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Korea, Uzbekistan bolster energy, infrastructure ties

The leaders of South Korea and Uzbekistan on Thursday agreed to upgrade their partnership to bolster cooperation in fields including energy and infrastructure projects, as well as information technology and health care.

During a summit at Cheong Wa Dae, President Park Geun-hye and Uzbek President Islam Karimov agreed to support joint ventures between businesses from the two countries on oil, gas, petrochemicals and solar energy and to expand cooperation in launching medical centers in the central Asian country.

Karimov expressed keen interest in Park’s signature creative economy drive, calling it a successful development tool devised to deal with the slowing global economy and growing regional tension.

He also vowed to support South Korea’s vision of peaceful unification and to join the regional efforts to resolve North Korea‘s nuclear threats. 

President Park Geun-hye shakes hands with visiting Uzbekistan President Islam Karimov during their meeting at Cheong Wa Dae in Seoul on Thursday. (Yonhap)
President Park Geun-hye shakes hands with visiting Uzbekistan President Islam Karimov during their meeting at Cheong Wa Dae in Seoul on Thursday. (Yonhap)

Under the agreement, the two sides planned to encourage business projects that link Korean firms’ technological know-how and capital with Uzbekistan’s rich natural resources. Tashkent said it was ready to create a favorable business environment for Korean companies.

“The two sides agreed to collaborate on large-scale projects in Uzbekistan to introduce advanced technology and attract direct investment from South Korean firms,” according to a joint statement issued after the summit.

Cheong Wa Dae said the agreement between the two sides would help Asia’s fourth-largest economy create a new growth engine and also strengthen bilateral ties to promote its initiative aimed at linking railways between Asia and Europe. President Park has been calling for international support in her vision of linking roads and railways across the continent to connect South Korea directly to Europe, through North Korea, Russia and China.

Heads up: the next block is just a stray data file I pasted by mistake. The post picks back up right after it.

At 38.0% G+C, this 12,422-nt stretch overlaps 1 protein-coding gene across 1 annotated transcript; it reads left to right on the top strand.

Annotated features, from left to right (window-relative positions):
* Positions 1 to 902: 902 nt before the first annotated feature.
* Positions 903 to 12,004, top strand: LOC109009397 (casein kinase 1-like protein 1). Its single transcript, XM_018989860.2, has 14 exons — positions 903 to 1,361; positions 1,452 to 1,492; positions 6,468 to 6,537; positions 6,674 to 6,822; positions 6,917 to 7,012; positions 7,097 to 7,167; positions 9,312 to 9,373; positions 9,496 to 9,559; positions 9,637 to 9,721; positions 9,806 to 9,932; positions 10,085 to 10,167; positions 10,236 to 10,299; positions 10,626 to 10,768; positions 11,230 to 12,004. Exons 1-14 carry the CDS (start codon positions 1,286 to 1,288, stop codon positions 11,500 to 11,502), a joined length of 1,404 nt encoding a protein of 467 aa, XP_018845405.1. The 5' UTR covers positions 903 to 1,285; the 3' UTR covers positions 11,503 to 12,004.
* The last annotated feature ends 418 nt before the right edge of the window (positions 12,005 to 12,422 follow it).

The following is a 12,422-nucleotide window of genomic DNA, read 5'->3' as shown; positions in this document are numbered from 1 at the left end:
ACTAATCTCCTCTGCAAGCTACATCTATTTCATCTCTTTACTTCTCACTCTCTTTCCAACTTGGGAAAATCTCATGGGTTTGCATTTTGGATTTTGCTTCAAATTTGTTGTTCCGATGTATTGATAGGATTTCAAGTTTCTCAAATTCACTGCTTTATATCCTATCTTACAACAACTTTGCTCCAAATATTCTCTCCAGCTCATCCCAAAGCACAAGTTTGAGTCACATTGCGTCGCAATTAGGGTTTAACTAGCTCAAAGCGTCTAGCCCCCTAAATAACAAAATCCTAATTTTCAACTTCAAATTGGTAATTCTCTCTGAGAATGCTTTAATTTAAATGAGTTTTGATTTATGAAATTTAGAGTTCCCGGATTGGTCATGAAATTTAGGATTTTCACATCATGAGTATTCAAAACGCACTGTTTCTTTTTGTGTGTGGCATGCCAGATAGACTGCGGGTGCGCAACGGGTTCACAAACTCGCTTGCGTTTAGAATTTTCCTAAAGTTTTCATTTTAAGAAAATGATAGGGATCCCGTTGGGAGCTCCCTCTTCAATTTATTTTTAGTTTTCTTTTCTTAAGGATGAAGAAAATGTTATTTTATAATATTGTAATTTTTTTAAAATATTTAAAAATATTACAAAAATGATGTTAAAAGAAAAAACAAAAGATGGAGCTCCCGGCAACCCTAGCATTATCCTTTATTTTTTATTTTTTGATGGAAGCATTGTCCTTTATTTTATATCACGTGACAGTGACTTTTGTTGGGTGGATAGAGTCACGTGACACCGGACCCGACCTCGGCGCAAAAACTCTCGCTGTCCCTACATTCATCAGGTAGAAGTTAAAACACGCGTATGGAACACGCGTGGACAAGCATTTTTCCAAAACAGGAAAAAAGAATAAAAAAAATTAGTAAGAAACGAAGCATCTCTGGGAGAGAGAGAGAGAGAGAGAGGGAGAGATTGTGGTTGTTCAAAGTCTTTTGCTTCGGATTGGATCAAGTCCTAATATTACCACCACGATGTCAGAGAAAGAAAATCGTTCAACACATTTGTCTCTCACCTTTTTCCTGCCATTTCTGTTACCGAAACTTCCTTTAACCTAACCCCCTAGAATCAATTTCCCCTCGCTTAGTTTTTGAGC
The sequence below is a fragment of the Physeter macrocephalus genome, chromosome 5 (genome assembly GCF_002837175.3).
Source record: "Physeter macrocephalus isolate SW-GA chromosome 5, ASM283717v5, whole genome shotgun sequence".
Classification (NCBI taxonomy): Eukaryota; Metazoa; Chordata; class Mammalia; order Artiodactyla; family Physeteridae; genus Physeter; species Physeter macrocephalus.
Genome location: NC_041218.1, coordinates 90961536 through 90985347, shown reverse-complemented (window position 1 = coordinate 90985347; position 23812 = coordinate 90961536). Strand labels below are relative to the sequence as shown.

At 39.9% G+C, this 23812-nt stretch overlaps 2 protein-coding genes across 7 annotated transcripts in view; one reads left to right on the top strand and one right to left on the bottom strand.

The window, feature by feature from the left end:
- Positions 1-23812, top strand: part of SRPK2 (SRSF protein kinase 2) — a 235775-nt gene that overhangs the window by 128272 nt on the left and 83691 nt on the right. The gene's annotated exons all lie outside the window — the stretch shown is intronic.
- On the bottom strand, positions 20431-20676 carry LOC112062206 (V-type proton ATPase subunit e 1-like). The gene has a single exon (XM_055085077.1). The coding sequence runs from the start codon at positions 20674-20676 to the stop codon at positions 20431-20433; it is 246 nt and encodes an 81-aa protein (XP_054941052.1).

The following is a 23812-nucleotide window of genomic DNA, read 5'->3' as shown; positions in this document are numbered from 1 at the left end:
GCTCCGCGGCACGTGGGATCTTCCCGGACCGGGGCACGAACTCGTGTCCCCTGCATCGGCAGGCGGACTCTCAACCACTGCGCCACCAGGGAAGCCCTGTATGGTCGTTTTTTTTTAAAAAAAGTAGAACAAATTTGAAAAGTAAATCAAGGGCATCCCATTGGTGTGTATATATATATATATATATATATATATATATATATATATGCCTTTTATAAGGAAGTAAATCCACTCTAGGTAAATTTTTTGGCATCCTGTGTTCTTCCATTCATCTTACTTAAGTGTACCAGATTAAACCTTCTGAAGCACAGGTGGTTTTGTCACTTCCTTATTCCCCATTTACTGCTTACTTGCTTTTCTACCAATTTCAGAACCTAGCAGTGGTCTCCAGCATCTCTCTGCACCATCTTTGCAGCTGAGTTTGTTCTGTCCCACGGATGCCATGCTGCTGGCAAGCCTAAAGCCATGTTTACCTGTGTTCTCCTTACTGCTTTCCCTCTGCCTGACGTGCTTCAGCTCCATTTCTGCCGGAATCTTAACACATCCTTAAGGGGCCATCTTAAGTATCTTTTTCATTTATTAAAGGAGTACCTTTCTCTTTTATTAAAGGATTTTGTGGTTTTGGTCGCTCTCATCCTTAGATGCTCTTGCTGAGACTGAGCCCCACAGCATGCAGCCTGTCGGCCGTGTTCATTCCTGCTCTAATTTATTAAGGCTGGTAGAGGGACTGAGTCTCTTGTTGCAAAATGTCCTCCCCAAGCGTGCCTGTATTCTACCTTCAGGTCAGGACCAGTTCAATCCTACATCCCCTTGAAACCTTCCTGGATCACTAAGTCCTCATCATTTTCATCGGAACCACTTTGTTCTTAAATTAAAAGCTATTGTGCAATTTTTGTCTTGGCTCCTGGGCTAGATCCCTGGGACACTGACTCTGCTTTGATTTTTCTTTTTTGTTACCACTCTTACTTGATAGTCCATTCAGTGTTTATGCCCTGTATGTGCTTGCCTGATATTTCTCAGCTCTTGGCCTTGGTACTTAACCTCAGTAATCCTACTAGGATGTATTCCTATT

The two leaders also observed the signing of memorandums of understanding on issues including technological development, information technology and security.

In particular, the two sides agreed to equally recognize driver’s licenses issued in both countries, allowing Korean and Uzbek travelers or residents to drive vehicles without having to go through additional tests.

Koreans in Uzbekistan, however, will be required to carry their licenses along with a translated version of the Korean identification. The Uzbek government also agreed to exempt social security fees for members of Korean firms doing business in Uzbekhistan.

The summit was held on the first day of the Uzbek president’s three-day visit in Seoul, his first overseas destination since he was reelected in March, Cheong Wa Dae officials said. The president’s move shows his commitment to promoting friendly ties with South Korea, they added.

Karimov has visited South Korea seven times since 1991.

Park first met her Uzbek counterpart last year, as part of her trip to Central Asia.

Uzbekistan is South Korea’s largest trading partner in Central Asia. The country with a population of 30 million is the largest market in the region. Last year, the two-way trade stood at $1.9 billion.

By Cho Chung-un (